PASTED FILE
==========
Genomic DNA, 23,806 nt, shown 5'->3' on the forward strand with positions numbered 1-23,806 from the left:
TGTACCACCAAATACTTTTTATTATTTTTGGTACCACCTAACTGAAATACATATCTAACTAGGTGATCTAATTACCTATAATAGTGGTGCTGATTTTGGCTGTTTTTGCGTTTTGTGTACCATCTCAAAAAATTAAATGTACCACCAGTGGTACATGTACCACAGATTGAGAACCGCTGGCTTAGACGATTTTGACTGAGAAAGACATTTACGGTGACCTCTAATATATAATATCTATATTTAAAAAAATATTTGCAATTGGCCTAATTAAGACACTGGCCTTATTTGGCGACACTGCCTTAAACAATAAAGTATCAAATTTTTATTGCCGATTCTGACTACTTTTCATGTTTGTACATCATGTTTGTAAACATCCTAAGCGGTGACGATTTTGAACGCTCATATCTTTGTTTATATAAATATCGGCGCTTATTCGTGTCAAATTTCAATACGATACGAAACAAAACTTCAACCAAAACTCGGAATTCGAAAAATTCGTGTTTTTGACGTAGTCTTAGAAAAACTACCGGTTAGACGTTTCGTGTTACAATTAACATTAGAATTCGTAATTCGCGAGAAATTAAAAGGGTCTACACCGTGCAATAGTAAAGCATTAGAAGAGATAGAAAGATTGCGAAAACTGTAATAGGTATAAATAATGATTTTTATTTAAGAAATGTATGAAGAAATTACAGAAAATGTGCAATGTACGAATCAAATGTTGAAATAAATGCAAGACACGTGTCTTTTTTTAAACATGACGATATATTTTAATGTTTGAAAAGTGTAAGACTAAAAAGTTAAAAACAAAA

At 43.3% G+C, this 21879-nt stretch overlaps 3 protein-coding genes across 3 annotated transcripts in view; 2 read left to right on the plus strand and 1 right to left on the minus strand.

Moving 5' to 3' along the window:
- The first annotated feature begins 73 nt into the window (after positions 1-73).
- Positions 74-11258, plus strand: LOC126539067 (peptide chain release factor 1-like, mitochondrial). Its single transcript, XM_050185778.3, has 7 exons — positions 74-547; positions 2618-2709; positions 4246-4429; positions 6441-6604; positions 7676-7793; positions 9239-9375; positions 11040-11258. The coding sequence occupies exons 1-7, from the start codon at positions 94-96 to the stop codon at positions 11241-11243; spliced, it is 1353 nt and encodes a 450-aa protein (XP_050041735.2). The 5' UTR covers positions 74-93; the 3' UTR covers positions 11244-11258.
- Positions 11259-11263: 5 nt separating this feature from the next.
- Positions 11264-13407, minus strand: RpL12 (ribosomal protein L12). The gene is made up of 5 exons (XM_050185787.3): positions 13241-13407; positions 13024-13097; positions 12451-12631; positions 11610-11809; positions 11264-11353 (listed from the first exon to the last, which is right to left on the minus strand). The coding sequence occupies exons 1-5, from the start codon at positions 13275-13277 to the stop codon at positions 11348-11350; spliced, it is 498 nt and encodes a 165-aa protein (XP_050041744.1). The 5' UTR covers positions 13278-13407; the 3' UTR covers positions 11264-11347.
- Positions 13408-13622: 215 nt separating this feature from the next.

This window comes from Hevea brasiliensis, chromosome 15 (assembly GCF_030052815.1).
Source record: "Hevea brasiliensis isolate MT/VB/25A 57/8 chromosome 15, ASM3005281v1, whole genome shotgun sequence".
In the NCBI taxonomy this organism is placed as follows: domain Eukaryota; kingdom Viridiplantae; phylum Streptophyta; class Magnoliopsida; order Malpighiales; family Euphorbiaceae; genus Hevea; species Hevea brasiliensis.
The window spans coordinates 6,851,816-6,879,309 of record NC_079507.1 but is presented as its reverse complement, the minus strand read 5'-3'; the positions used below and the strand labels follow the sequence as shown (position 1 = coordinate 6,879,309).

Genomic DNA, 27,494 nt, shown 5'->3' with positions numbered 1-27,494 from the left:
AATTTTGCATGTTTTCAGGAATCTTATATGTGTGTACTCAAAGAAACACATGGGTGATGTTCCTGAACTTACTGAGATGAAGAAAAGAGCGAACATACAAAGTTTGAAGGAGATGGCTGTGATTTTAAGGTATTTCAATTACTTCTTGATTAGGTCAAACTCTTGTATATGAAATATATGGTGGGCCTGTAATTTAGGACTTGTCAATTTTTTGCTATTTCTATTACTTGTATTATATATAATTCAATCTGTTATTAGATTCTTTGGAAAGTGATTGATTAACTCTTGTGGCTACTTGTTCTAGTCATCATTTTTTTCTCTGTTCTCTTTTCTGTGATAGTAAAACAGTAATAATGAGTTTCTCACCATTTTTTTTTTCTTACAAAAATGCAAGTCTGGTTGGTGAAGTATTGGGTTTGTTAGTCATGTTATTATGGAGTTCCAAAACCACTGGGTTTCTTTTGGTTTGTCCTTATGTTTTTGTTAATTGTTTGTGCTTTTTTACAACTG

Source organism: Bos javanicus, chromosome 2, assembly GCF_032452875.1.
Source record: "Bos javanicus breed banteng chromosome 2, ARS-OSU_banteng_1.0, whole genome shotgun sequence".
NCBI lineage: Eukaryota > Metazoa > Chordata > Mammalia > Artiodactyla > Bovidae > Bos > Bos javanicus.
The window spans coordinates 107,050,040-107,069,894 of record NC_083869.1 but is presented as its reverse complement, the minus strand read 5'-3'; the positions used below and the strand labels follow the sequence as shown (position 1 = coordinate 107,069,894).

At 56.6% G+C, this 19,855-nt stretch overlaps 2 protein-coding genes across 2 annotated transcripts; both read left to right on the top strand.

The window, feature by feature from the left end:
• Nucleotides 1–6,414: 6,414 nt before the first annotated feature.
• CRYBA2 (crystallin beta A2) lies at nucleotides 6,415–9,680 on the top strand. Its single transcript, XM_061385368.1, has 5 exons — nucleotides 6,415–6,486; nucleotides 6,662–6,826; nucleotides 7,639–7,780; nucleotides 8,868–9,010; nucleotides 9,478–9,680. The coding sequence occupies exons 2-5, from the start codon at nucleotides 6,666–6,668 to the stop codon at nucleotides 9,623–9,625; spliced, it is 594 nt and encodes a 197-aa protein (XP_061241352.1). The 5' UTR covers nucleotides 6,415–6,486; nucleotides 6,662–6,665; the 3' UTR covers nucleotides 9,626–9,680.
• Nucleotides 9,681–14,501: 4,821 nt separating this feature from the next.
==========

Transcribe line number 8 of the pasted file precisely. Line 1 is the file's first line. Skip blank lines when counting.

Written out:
- Positions 11264-13407, minus strand: RpL12 (ribosomal protein L12). The gene is made up of 5 exons (XM_050185787.3): positions 13241-13407; positions 13024-13097; positions 12451-12631; positions 11610-11809; positions 11264-11353 (listed from the first exon to the last, which is right to left on the minus strand). The coding sequence occupies exons 1-5, from the start codon at positions 13275-13277 to the stop codon at positions 11348-11350; spliced, it is 498 nt and encodes a 165-aa protein (XP_050041744.1). The 5' UTR covers positions 13278-13407; the 3' UTR covers positions 11264-11347.